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Aging Boomer

How many different model shafts in your bag?

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Those old enough to remember matching sets of irons and woods will remember when all the shafts in the bag matched.

Now I wonder how many people worry about mix and match shafts, because that's certainly what I have.

Nakashima HTEC Tour…..11.5° fade bias driver
Nakashima HTEC Tour…..13° draw bias driver
…..Aldila En Fuego Habanero (R-flex)
Wishon 929HS…..18° fairway wood
Wishon 929HS…..23° (21° model hand picked for loft)  fairway wood
…..Aldila NVS-75 (R-Flex)
Epon AF-901…..dedicated driving iron
…..MachLine UT370  (R-flex)
Wishon 555-C…..5-9 irons
…..Aldila NV Pro 105 (R-Flex)
Spin Doctor RI…..52, 58° (bent from 60) wedges
…..stock Graman wedge flex graphite
Lovett Tour Standard…..dedicated sand iron
…..Harrison Star Plus (R-flex)
Louisville HB…..putter
…..hickory shaft

That's a lot of different shafts, but I don't really see a negative impact from the mismatches.

Maybe I'm just not good enough at an 11 for it to matter.

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My first 2 sets of clubs had 2 shafts. Driver - wedge had one and the putter had the second.

Now I fluctuate between 4 and 6 different shafts with my Mizuno setup:

Driver - stock Fukijura E360 S

3-wood - stock Exar S

2 iron - LW (various combinations) - TT DGS300

2 hybrid - TT DG SL S300

3 hybrid - Stock Callaway H-60 S

Putter - stock but no idea

And 6 different shafts when carrying the Clevelands:

Driver  - AD Tour something or other S

3-wood - stock Fukijura Red S

2-iron - TT sensicore S

3-P - DG S300

54, 60 - Apex Wedge flex

Odyssey - stock

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Originally Posted by Aging Boomer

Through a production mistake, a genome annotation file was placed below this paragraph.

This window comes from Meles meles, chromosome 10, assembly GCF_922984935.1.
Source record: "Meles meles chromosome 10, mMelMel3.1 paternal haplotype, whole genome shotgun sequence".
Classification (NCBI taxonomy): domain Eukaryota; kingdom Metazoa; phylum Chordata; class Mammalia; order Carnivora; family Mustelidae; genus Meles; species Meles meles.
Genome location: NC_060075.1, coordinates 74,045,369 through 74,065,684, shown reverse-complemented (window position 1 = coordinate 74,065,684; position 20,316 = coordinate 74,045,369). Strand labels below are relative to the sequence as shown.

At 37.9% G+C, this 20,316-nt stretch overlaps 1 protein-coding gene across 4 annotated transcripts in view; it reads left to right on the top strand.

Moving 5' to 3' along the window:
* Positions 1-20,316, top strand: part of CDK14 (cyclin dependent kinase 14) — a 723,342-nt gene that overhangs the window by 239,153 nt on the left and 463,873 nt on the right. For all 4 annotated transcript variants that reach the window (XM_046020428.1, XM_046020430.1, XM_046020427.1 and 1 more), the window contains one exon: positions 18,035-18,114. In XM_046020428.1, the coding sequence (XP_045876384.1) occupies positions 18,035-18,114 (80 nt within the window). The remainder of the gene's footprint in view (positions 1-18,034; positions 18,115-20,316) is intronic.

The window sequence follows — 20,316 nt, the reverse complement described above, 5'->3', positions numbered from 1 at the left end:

Those old enough to remember matching sets of irons and woods will remember when all the shafts in the bag matched.

Now I wonder how many people worry about mix and match shafts, because that's certainly what I have. ...

When I played a lot of golf back in the 1970s, there were a handful of name-brand shafts to choose from. The same steel shafts went into woods as into irons. Fiberglas and aluminum shafts appeared briefly, but disappeared due to performance problems.

Even then, clubsmiths could create the equivalent of today's "flighted" shafts - generally soft-stepping the long irons to increase lift. Also, Jack Nicklaus reportedly fitted his wedges with shafts tipped for an 8.iron to get a little softer feel (pre-Spinner).

So, despite the limited models of shafts, a good clubsmith could give you variety by trimming and weighting  them in non-standard ways.

Now, there are dozens of metal shafts to choose from, and hundreds of driver/wood graphite shafts.

Worry about mixing shafts probably breaks out along handicap lines. I sense that mid- to high-HDCP golfers would want consistent feel, and prefer the same shafts in driver and woods, and the same shafts in irons and wedges.

Lower-HDCP and competition golfers would look to different shafts in driver, 3W and 5W/Hybrid to get the most out of these individual tools. Look at What's In the Bag in GD. Also, you're likely to see different shafts in wedges than in irons.

I'd say everyday golfers prefer consistency, while competition golfers prefer fine-tuning.

These days all my shafts are varieties of regular (except for the soft-stiff wedge flex shafts in my wedges). The thing I worry about more is big weight differences in iron and woods shafts. If I go to a 43-gram shaft in a Cleveland wood, will I have tempo problems if my iron shafts  weigh 115 grams. (Probably a total-weight issue rather than just a shaft weight issue).

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I have the Diamana Blueboard shafts (stiff) in my Driver, 3 Wood, and hybrid.

My irons I have the Dynamic Gold high launch (stiff)

Wedges have the Cleveland "wedge" flex and just the stock shaft in the Bettinardi.

I like having the same shafts in all my steel shafts and all the same in my graphite shafts.

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Wishon S2S White R in the driver and 4 wood.

Maltby MPF Hybrid Series R in the hybrid (soon to be a Wishon S2S White Hybrid R).

Apollo Phantom R in the irons and wedges.

Stock Odyssey in the putter.

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